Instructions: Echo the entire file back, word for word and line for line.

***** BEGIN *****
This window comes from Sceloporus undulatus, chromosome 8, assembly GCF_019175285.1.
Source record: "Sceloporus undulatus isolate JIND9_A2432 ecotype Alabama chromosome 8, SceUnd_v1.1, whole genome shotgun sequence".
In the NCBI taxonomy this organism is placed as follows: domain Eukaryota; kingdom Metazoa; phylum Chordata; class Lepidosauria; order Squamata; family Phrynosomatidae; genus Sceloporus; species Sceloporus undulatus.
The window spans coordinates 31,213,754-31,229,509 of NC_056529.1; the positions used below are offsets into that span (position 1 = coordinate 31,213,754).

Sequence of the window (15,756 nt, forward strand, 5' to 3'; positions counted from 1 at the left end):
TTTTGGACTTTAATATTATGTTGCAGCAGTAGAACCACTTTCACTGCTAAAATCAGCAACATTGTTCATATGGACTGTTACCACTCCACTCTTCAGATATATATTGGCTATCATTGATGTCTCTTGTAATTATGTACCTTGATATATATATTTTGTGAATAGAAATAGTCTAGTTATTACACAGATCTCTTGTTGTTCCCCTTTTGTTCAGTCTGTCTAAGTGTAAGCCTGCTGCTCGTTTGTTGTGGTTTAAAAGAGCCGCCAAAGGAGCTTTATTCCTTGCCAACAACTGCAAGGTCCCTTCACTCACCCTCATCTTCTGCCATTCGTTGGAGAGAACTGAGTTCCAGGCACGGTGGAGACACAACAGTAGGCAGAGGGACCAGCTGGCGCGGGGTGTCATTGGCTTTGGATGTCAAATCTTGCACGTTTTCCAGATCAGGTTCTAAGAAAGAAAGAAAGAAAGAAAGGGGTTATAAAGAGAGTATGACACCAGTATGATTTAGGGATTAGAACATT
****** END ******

This window comes from Sceloporus undulatus, chromosome 8, assembly GCF_019175285.1.
Source record: "Sceloporus undulatus isolate JIND9_A2432 ecotype Alabama chromosome 8, SceUnd_v1.1, whole genome shotgun sequence".
In the NCBI taxonomy this organism is placed as follows: domain Eukaryota; kingdom Metazoa; phylum Chordata; class Lepidosauria; order Squamata; family Phrynosomatidae; genus Sceloporus; species Sceloporus undulatus.
The window spans coordinates 31,213,754-31,229,509 of NC_056529.1; the positions used below are offsets into that span (position 1 = coordinate 31,213,754).

Sequence of the window (15,756 nt, forward strand, 5' to 3'; positions counted from 1 at the left end):
TTTTGGACTTTAATATTATGTTGCAGCAGTAGAACCACTTTCACTGCTAAAATCAGCAACATTGTTCATATGGACTGTTACCACTCCACTCTTCAGATATATATTGGCTATCATTGATGTCTCTTGTAATTATGTACCTTGATATATATATTTTGTGAATAGAAATAGTCTAGTTATTACACAGATCTCTTGTTGTTCCCCTTTTGTTCAGTCTGTCTAAGTGTAAGCCTGCTGCTCGTTTGTTGTGGTTTAAAAGAGCCGCCAAAGGAGCTTTATTCCTTGCCAACAACTGCAAGGTCCCTTCACTCACCCTCATCTTCTGCCATTCGTTGGAGAGAACTGAGTTCCAGGCACGGTGGAGACACAACAGTAGGCAGAGGGACCAGCTGGCGCGGGGTGTCATTGGCTTTGGATGTCAAATCTTGCACGTTTTCCAGATCAGGTTCTAAGAAAGAAAGAAAGAAAGAAAGGGGTTATAAAGAGAGTATGACACCAGTATGATTTAGGGATTAGAACATT